What is Tokenization?

Tokenization, cell phone, eastex credit card, Visa, apple pay, google pay, samsung pay

Welcome to a new, safer way to pay.

Tokenization has recently taken off due to the increased usage of e-commerce and mobile payments including Apple Pay, Samsung Pay and Google Pay which are being used at hundreds of thousands of retail stores, online and on mobile apps.

What is Tokenization?

Visa recently launched a new security technology called Visa Token Service (VTS) that replaces sensitive account information, like your account number, with a unique algorithmically generated number called a token. Your actual bank account number is held safe throughout the entire transaction in a secure “token vault”. The token allows payments to be processed without exposing any actual account details, thus reducing the risk of credit card fraud.

Similarly to the new chips in cards, the entire point of tokenization is to prevent your bank information from getting into the wrong hands. Chip cards do a good job when being used in physical stores but do not protect your information online or through mobile payments- this is where tokenization comes in.

Tokenization vs Encryption

Though the processes are similar, end-to-end encryption will encrypt the cardholder’s sensitive information at the beginning of the transaction and then decrypts it at the final destination. Tokenization, on the other hand, is not reversible and never exposes your personal account information and instead uses a unique token for the entire transaction. Both tokenization and encryption reduce the number of systems that have access to your sensitive card information.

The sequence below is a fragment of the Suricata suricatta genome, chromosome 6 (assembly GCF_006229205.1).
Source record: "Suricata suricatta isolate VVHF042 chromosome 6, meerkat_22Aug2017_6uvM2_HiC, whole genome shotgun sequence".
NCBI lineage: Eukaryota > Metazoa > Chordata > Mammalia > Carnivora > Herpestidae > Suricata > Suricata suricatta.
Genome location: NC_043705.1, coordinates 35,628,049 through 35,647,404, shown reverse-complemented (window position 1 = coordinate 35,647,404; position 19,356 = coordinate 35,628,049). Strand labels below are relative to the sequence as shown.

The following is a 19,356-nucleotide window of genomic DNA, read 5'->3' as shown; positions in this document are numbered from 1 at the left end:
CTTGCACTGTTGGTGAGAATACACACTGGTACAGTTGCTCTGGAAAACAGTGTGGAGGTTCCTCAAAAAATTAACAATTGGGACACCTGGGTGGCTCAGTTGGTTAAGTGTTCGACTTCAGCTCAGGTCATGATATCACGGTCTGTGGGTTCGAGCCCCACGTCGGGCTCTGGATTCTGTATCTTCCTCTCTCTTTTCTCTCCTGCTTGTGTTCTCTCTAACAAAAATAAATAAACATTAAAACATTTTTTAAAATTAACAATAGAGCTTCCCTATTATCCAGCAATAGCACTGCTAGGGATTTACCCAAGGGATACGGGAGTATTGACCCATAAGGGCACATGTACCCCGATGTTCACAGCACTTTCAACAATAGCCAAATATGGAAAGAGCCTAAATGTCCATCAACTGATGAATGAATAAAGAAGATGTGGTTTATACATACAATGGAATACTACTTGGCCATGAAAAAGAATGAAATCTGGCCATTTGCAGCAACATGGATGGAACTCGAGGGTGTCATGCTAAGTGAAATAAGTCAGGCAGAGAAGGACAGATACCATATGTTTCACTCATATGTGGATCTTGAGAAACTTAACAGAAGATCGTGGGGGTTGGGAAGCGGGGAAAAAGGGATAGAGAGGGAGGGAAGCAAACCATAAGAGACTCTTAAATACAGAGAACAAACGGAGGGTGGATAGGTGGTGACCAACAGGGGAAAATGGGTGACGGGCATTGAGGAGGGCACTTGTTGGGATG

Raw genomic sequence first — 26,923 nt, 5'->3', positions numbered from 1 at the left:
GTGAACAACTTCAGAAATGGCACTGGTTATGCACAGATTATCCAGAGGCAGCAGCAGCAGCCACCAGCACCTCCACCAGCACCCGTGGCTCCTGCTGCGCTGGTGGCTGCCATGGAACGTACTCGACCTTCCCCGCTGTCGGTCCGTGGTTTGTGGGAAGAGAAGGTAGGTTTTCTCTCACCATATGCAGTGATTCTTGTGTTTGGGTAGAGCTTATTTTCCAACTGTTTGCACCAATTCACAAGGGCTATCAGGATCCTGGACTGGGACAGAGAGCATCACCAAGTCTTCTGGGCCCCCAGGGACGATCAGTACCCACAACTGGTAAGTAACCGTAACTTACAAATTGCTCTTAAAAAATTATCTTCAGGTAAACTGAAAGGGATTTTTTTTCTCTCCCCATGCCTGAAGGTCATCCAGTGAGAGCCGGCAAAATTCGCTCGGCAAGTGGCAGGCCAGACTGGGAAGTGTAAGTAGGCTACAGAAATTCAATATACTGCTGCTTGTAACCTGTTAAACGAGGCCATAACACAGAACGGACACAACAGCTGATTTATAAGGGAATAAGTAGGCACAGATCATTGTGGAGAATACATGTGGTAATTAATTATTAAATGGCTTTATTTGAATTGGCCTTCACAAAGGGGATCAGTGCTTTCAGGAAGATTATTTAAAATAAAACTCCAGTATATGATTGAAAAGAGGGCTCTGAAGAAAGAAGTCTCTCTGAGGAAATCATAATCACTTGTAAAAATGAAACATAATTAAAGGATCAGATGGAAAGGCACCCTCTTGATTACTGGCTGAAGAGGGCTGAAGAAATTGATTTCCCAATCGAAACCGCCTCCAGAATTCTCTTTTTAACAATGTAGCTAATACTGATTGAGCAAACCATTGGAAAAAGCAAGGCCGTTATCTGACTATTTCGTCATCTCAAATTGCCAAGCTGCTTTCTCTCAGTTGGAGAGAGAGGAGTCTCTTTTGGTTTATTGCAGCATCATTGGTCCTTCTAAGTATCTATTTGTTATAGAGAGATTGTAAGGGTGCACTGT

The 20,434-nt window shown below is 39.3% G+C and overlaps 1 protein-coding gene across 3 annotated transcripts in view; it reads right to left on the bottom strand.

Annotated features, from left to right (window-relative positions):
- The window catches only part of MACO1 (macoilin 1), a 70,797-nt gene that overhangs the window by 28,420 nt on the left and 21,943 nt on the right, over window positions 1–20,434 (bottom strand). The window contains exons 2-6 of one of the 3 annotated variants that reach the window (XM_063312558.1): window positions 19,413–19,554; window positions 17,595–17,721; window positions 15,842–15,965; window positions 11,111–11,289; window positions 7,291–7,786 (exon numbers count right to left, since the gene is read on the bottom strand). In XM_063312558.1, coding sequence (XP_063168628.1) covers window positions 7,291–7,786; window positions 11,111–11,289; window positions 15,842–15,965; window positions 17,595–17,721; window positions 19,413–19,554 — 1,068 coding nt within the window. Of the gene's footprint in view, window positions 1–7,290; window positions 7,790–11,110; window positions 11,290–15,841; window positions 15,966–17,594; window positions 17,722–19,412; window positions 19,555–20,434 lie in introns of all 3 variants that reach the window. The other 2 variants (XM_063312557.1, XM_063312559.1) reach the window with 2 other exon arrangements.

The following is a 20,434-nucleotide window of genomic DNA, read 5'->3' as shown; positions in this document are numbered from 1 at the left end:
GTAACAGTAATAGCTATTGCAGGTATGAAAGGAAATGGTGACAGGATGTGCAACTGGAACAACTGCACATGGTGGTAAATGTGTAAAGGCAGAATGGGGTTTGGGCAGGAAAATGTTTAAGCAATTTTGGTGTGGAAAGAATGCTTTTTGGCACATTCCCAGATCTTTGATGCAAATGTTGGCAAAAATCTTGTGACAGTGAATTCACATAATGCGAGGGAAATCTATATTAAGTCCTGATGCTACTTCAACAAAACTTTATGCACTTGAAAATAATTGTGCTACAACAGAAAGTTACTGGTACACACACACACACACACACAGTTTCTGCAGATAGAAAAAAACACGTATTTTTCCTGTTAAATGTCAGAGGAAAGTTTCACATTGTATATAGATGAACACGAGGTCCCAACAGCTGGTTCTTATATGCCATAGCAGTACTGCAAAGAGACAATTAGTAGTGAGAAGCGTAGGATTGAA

How Does Tokenization Affect Me?

We know this language can be confusing, so here is how it ultimately benefits you, the credit card holder. Tokenization is used in three types of payments: subscription billing/recurring payments where businesses keep your card “on file”, one-click checkouts on eCommerce sites and mobile payments including Apple and Android Pay.

Take Apple Pay, for example. After you take a picture of your credit card, Apple sends the details to your issuing bank. It then replaces your card information with a series of randomly generated numbers (the token). That token is sent back to Apple, which is programmed into your phone and used for transactions. If your phone happens to fall into the wrong hands, your credit card information can never be accessed.

For more information, stop by any of our Eastex Credit Union branches.

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